Flyers Will Honor Ed Snider on Wednesday

Flyers' Ed Snider
31 December 2011: Flyers legend Gary Dornhoefer (L) and Flyers Chairman Ed Snider (R) talk and laugh with each other during the 2012 Bridgestone NHL Winter Classic Alumni game between the Rangers Alumni and Flyers Alumni at Citizens Bank Park in Philadelphia, Pennsylvania.

The Philadelphia Flyers will honor their founder, the late Ed Snider, ahead of their home tilt versus the New York Rangers.

Today marks six years since he lost his battle with cancer. Ahead of their Stanley Cup Playoff run in 2016, the Flyers wore the initialed “EMS” patch before they clashed with the Washington Capitals.

Hockey was his passion. The Ed Snider Youth Hockey Foundation became a nationally acclaimed non-profit to empower and educate the youth of Philadelphia through hockey. He wanted his team to win and his city to thrive. “He has created jobs for thousands of people. He has created happiness, you know, for millions of people,” Bernie Parent said of Snider.

He’s right about that. When Snider was 33-years-old, he risked it all to bring hockey to “the City of Brotherly Love.” Claude Giroux said Snider “is the Philadelphia Flyers.” Without him, the Flyers do not exist.

In 1974, Philadelphia became the first expansion team to win the Stanley Cup. In 1975, they were the first expansion team to repeat as Stanley Cup champions. These accomplishments and many other contributions to the growth of hockey allowed Snider to be inducted into the Hockey Hall of Fame in 1988, the Philadelphia Sports Hall of Fame in 2005, and the United States Hockey Hall of Fame in 2011.

His legacy is a beloved one. Snider supported the Broad Street Bullies’ identity that glorified being a Flyer. Teams didn’t want to visit Broad Street. Snider’s competitiveness was infectious, spreading from the front office to the players on the ice. Fans matched that energy as Gary Bettman noted of Snider’s relationship with the fanbase:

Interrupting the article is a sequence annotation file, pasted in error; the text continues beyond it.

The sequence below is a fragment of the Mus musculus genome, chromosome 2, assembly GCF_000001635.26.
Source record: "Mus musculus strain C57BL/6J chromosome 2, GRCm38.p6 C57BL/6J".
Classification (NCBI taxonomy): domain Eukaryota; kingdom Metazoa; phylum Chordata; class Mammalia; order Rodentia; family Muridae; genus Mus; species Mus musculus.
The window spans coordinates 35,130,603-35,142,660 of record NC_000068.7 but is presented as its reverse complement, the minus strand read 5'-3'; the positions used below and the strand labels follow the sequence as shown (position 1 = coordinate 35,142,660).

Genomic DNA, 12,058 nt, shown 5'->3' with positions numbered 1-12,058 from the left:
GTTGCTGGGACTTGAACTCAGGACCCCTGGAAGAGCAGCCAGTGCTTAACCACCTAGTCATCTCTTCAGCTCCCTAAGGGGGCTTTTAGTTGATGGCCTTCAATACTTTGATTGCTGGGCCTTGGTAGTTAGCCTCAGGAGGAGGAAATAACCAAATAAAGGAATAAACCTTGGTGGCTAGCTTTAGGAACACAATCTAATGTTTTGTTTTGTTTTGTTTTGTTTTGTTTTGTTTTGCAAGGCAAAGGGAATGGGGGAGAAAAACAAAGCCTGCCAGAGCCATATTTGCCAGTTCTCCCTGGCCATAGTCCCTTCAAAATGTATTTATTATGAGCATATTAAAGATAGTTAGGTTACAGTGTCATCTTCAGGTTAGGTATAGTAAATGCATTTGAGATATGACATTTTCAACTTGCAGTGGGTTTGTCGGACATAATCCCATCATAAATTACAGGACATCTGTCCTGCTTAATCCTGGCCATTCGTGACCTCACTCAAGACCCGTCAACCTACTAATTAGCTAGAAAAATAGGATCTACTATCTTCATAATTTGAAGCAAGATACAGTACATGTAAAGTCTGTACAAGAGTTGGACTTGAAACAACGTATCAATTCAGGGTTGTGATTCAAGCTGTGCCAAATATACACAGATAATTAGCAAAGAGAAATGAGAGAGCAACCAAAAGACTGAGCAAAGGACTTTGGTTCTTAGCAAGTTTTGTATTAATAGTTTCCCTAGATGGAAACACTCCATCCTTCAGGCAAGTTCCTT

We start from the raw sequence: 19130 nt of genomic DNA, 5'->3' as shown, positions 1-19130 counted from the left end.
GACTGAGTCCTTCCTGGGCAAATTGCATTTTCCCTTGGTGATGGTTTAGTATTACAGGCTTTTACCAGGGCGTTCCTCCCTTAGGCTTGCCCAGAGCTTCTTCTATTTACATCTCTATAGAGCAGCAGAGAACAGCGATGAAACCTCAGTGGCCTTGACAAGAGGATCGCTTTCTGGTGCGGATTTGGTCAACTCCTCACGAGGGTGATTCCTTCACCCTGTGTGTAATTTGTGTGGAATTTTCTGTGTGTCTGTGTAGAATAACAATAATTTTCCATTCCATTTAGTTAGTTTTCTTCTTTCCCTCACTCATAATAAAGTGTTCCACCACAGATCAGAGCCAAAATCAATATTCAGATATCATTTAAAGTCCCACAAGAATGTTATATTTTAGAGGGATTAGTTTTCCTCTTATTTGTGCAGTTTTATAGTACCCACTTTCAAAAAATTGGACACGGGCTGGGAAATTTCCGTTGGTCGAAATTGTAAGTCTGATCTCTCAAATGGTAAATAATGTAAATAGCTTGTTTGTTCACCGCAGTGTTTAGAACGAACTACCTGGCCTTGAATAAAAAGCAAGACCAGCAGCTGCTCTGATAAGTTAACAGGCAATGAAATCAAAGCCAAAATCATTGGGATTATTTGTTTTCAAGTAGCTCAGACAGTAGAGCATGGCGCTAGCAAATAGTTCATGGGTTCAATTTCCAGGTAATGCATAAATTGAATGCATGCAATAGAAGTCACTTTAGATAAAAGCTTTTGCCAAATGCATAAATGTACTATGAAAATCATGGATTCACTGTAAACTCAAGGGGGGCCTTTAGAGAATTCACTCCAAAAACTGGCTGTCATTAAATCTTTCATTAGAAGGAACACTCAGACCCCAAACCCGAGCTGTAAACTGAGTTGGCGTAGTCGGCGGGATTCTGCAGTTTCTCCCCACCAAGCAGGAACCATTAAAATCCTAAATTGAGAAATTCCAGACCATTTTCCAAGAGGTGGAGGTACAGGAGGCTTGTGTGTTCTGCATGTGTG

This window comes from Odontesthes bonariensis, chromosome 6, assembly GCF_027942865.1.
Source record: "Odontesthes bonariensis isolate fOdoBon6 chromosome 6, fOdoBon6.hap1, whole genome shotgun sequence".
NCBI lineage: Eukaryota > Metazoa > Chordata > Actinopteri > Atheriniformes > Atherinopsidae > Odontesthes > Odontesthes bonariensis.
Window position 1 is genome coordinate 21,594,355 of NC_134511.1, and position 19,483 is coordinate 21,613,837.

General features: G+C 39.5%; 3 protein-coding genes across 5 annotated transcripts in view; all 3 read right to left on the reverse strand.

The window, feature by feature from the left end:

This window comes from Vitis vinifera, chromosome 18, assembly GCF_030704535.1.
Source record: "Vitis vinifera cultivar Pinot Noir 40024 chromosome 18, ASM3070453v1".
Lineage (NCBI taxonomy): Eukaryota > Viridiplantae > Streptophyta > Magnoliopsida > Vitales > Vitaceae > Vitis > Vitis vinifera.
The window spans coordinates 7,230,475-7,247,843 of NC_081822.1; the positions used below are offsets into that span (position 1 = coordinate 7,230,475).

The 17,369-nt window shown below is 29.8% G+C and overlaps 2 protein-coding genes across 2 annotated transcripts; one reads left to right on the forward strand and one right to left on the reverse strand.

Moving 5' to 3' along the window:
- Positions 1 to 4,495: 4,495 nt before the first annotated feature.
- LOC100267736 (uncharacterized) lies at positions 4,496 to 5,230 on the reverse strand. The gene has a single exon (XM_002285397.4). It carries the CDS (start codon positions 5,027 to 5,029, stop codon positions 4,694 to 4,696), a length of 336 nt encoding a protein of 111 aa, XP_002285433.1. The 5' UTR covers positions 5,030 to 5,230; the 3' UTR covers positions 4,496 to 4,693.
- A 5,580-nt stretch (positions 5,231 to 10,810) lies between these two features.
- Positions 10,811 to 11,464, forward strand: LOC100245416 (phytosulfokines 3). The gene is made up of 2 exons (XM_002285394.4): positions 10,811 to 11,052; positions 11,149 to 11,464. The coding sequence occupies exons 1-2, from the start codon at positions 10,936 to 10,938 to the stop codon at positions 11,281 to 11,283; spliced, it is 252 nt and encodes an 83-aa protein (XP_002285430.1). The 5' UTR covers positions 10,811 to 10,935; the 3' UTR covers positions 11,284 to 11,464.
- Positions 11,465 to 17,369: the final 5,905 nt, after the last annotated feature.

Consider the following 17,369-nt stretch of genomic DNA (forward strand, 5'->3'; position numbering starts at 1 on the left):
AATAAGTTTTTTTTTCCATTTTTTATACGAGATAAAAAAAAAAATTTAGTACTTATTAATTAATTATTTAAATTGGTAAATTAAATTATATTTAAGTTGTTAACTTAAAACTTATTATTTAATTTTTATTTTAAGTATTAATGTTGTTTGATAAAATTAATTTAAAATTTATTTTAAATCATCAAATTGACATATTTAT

“Ed Snider was the soul and spirit of the Flyers who have reflected his competitiveness, passion for hockey, and his love for the fans.”

Gary Bettman

He was an owner that wanted to win as bad as his fans wanted. In my lifetime, Philadelphia reached two Stanley Cup Finals. They lost to the Detroit Red Wings and Chicago Blackhawks, but Snider has his fingerprints on those rosters. The Flyers were so close, but the ride of those Stanley Cup Playoffs was unlike anything else.

Snider gave us memories. I remember some of the best hockey in Philadelphia history. I remember a will to make the roster competitive annually.

“All he wants is his Flyers to win,” Paul Holmgren said of Snider.

Philadelphia paid it in full to Snider. A young man with a dream turned a high risk into immediate championships, sparking a rabid fanbase that would make him proud.

“The great thing about this building is the memories, and not necessarily the bricks and mortar. I will always have these memories no matter what.”

Ed Snider

(Mandatory Credit/Icon Sportswire)